Despite its three-hour running duration, Martin Scorsese’s The Wolf of Wall Street is his highest-grossing film. Yet it has skeptics who perceive movie as an extremely vulgar, frat boy dream that seems to exalt its amoral Wall Street stockbroker protagonist, Jordan Belfort (played by Leonardo DiCaprio).
Martin Scorsese was asked about his predilection for refusing to tell the audience how to feel about characters in a new GQ profile that paired Scorsese with Dune actor Timothée Chalamet, and he brought up the 2014 film.
“In the case of The Wolf of Wall Street, for example, I only learned the other day from an interviewer who said, ‘You’re not aware of the war [over] Wolf of Wall Street?,” he remarked. “So I asked, ‘What are you on about?’ ‘Well, there was a major screening of the film at Paramount for the reviewers in New York,’ they explained.
Credit – Mary Cybulski/Paramount Pictures
According to what I was informed, there were two camps: one that loved the photo and another that was outraged because I didn’t take a moral stance on Jordan Belfort. ‘Do you really need Martin Scorsese to tell you that that’s wrong?’ remarked one of the critics from the other group who enjoyed the film. Do you really need him to tell you that’s not right? He knows it’s not right.”
“Does that moralistic attitude bore you a bit now?” Chalamet inquired.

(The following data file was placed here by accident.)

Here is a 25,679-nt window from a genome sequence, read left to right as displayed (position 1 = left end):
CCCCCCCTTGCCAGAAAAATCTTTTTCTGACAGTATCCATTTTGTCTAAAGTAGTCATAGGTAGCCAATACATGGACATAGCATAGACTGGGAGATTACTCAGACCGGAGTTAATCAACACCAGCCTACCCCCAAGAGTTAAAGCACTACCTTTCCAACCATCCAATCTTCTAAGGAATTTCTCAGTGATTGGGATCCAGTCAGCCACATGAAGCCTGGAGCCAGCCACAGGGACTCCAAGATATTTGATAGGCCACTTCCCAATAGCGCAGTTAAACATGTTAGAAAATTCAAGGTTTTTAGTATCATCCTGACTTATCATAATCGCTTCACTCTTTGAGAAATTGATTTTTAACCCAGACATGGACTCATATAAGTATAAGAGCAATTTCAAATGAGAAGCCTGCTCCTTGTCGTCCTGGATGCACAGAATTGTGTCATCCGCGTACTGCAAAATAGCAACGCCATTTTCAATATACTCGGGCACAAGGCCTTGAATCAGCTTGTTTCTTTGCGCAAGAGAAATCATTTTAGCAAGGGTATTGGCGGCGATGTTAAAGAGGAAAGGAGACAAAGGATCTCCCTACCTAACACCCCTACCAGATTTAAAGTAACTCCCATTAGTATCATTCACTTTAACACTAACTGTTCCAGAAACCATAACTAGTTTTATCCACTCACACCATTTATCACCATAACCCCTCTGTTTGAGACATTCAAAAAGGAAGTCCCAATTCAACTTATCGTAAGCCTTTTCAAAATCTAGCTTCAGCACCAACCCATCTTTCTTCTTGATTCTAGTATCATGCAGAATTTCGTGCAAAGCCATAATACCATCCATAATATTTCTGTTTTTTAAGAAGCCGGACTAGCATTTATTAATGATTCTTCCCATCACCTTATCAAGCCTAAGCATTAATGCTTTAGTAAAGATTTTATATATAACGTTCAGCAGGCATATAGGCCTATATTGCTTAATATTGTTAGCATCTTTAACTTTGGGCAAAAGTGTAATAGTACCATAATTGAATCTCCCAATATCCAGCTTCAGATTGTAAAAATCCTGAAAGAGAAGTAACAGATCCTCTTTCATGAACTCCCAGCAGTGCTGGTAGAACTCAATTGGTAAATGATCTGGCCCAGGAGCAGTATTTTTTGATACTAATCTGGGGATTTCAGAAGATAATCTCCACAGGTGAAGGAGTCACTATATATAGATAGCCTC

“It’s beyond boring, I think,” Scorsese said.
Indeed, such approaches appear to be a relic from the 1930s and 1940s Hays Code regulations, which commanded (among other things) that all illegal acts in movies be punished, not sympathetic, that the viewer be plainly told that immoral behaviour is wrong.
Credit – Paramount Pictures
Nonetheless, many reviews at the time condemned the picture for this reason. Several examples of negative reviews for the movie on “Top Critics” on Rotten Tomatoes include the following: “Movies shouldn’t provide moral instruction but the best incorporate competing philosophies,” as well as “Without a moral center, Wolf seems to revel in this cornucopia of bad behavior,” as well as “A veritable orgy of immorality, each scene making the same point only more and more outrageously, the action edited with Scorsese’s usual manic exuberance but to oh-so-monotonous effect.”